So why are these seemingly simple movements so powerful and, in fact, sometimes quite challenging? It is important to remember that one of the main reasons we practice yoga, and I would add Pilates in here, too, is to connect the mind with the body.  Surprisingly, many of us have lost touch with our bodies.  Perhaps we have experienced some kind of physical trauma, or suffered from an injury or illness that has left us with a difficult recovery and maybe even permanent changes to our bodies.  Sometimes we have struggled with our weight, trying all types of programs and practices to achieve some kind of ideal that media projects to us.  In all of these cases and more, the body becomes the enemy.  It just won’t respond the way you want it to.  Why would you ever want to get in touch with a body like yours?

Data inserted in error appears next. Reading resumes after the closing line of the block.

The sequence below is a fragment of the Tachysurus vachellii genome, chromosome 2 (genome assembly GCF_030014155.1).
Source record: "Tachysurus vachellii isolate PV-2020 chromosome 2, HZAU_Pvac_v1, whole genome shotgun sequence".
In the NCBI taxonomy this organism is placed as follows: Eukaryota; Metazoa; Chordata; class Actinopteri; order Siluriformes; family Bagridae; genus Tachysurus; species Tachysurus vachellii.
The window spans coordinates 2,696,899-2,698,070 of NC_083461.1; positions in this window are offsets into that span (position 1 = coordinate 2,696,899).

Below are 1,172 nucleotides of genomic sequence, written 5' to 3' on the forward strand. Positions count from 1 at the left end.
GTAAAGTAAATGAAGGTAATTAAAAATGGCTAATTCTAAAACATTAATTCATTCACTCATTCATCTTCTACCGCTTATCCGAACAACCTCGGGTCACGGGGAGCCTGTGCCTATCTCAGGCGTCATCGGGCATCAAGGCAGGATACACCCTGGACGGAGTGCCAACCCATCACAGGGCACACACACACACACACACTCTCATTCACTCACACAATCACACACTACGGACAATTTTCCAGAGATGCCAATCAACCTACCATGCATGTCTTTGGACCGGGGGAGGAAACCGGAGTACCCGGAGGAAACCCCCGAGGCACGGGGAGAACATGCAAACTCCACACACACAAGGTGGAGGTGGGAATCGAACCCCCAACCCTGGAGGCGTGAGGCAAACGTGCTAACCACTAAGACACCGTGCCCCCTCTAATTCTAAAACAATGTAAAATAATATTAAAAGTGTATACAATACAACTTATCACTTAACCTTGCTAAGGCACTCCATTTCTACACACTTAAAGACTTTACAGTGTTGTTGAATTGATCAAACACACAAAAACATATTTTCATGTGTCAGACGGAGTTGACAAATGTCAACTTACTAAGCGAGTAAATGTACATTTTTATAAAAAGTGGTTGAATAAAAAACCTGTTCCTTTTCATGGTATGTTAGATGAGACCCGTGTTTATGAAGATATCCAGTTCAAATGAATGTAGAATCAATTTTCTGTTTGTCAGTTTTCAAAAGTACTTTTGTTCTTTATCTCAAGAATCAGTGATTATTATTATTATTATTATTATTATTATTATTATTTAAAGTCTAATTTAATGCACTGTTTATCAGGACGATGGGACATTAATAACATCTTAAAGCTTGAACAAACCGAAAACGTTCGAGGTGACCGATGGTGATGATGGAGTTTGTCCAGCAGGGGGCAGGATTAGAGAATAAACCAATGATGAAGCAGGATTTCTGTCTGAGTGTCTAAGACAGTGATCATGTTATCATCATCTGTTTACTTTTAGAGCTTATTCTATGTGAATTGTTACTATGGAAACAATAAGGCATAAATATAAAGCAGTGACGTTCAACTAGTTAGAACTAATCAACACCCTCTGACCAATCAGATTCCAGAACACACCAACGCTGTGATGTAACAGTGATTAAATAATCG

Yoga and Pilates can help you change that thinking.  For one thing, all of these reasons why your body no longer works the way you want it to are just stories you tell yourself.  Sometime others have contributed to those stories in ways that are less than honorable, but the end result is still a story.  You or someone else made the story up, but you’ve allowed yourself to believe it all these years.  Believing it doesn’t mean it’s true.  Since you’ve bought into the story, you can also change it.  Yes, physical trauma and other changes in your body, including aging, are real.  But if the story you are telling yourself is that the changes are bad and interfering with your ability to do the things you want to do, that’s the story you can change.  “Good” and “bad” are simply value judgments.  They have no meaning unless you give them meaning.  In some cases you may not be able to do the exact moves that you used to do in the same way you used to do them, but that doesn’t mean there isn’t a different way you can at least do some of them.